I agree. The world now days is completely dependent on spending. You are not really expected to save, interests rates prove this. In fact the Presidents for years now have always made a big thing about spending. Government spending, consumer spending, company spending. And what has that gotten us? In debt! Nobody can afford to retire, why do you think they are trying to raise the official retirement age and why do you have people in their 50's and 60's still working? Back in the day if you got a good job and worked up to 55-60 years old, you retired and had a very good retirement plan and you had it made. No more.
Eventually it will collapse, history shows this.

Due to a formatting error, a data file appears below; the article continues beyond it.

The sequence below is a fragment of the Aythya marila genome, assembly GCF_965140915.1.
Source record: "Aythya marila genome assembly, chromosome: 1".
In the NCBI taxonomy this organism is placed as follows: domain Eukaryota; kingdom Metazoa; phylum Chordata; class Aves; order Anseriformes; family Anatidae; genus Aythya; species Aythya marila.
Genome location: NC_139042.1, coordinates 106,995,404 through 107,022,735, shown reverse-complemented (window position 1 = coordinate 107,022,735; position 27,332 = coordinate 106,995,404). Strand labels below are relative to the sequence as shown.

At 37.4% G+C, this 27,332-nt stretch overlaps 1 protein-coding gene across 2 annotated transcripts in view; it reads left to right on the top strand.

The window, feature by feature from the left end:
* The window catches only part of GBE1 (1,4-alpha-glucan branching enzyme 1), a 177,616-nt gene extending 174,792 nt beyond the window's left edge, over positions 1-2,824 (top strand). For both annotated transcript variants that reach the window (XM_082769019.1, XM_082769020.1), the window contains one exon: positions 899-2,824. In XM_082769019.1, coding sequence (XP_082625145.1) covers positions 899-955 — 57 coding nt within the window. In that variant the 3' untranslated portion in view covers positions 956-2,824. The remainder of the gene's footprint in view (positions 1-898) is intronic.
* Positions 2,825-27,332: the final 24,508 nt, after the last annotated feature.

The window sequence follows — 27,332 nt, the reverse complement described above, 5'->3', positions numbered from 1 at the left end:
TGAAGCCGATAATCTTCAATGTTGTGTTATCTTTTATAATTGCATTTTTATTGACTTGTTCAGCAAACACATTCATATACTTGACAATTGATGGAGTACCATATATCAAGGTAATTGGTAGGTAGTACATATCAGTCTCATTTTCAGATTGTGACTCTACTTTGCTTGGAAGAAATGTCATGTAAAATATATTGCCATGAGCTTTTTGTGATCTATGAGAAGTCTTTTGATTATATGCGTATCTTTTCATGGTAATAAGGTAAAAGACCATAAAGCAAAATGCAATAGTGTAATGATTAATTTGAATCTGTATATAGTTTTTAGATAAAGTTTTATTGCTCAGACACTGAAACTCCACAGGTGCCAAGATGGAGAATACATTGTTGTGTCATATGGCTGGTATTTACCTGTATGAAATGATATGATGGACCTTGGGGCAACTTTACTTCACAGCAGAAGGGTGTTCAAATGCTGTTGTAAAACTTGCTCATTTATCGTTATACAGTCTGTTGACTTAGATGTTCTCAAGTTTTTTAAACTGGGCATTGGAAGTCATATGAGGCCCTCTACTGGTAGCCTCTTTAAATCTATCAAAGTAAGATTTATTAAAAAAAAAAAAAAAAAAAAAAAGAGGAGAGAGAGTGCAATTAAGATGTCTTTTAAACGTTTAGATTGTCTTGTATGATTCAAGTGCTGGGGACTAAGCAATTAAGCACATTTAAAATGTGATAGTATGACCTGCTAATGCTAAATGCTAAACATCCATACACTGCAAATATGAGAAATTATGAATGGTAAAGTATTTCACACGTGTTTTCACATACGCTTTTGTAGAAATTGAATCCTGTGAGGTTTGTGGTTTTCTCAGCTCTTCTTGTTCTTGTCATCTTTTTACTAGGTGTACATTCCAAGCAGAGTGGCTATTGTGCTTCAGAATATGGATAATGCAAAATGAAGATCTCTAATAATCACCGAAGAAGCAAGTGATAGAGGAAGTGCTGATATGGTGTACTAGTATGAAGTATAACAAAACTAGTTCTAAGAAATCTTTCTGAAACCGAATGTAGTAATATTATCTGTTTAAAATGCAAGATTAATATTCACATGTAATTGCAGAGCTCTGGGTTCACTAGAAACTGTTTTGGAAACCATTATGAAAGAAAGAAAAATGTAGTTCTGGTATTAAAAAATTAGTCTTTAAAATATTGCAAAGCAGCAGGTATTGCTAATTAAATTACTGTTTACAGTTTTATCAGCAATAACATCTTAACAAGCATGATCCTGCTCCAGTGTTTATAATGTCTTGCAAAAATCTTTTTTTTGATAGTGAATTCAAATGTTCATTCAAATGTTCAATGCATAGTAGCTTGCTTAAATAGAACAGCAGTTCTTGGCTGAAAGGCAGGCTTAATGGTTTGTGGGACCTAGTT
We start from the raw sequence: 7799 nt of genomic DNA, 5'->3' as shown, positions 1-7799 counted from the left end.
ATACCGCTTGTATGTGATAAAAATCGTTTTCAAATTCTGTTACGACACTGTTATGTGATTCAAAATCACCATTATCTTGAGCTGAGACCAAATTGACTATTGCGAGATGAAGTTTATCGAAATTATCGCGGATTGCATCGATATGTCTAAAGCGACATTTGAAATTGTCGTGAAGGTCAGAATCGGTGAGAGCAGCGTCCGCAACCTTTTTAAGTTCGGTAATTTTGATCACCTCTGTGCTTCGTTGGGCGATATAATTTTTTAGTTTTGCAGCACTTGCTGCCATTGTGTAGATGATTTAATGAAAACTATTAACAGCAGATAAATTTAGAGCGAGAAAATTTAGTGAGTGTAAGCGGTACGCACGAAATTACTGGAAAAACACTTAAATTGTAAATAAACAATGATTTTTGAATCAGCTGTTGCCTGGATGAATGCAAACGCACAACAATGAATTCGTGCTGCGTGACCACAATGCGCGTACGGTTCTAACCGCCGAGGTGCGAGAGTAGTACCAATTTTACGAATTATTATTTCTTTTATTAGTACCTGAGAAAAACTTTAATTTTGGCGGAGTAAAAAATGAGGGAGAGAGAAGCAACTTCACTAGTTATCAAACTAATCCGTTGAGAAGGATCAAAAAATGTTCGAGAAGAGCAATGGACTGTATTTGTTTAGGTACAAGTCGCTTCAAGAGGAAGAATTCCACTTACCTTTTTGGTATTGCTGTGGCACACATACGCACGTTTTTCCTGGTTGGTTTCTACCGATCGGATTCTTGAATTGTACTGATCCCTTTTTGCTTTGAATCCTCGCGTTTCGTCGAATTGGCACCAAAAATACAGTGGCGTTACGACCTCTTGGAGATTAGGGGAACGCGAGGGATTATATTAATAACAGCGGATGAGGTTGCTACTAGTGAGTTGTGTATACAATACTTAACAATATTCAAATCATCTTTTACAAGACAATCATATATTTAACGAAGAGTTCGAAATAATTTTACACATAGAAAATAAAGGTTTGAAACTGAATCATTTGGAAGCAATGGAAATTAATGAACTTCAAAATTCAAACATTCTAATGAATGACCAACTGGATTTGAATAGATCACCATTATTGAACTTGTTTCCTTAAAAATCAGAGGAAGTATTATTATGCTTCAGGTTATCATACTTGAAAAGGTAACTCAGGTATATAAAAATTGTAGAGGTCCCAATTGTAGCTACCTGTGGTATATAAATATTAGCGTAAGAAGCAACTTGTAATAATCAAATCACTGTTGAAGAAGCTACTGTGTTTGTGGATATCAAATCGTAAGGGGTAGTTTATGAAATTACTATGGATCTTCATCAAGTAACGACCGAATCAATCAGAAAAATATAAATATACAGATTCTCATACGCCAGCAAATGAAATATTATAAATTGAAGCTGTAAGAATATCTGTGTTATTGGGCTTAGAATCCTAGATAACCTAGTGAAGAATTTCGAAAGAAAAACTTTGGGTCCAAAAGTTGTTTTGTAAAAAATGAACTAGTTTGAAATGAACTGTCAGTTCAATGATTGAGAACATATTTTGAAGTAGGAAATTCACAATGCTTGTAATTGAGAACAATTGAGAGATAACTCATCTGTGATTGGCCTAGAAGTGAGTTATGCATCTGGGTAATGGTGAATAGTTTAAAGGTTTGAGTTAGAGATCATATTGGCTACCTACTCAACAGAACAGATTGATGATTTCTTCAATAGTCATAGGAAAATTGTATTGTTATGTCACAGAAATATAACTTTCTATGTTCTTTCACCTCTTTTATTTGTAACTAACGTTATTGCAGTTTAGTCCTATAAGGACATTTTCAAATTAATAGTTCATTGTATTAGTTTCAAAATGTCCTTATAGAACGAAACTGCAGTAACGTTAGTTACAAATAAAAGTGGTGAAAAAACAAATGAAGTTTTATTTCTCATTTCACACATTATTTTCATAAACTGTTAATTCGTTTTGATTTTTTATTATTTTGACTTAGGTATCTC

"I don't care what anyone says, I'm getting out of debt (even if it takes me a looong time)."
Oog the Caveman said the same thing about Fire. His neighbor- Ug surmised that if he didn't stick his hand in it he wouldn't get burned, but if he stuck wild game on a stick and put it in the Fire, he got a tasty meal. You should probably snap out of your coma now and take a look at your credit, your debt, and how you live. Make a budget, account for debt, use credit to leverage living better and turn what you are afraid of into an asset. Sadly, household finance isn't taught in schools and yet, no one makes it through adulthood without knowing it. America STINKS with bankers and financiers right now. When we had legitimate LENDERS, we had prosperity. Think that one through before denying it.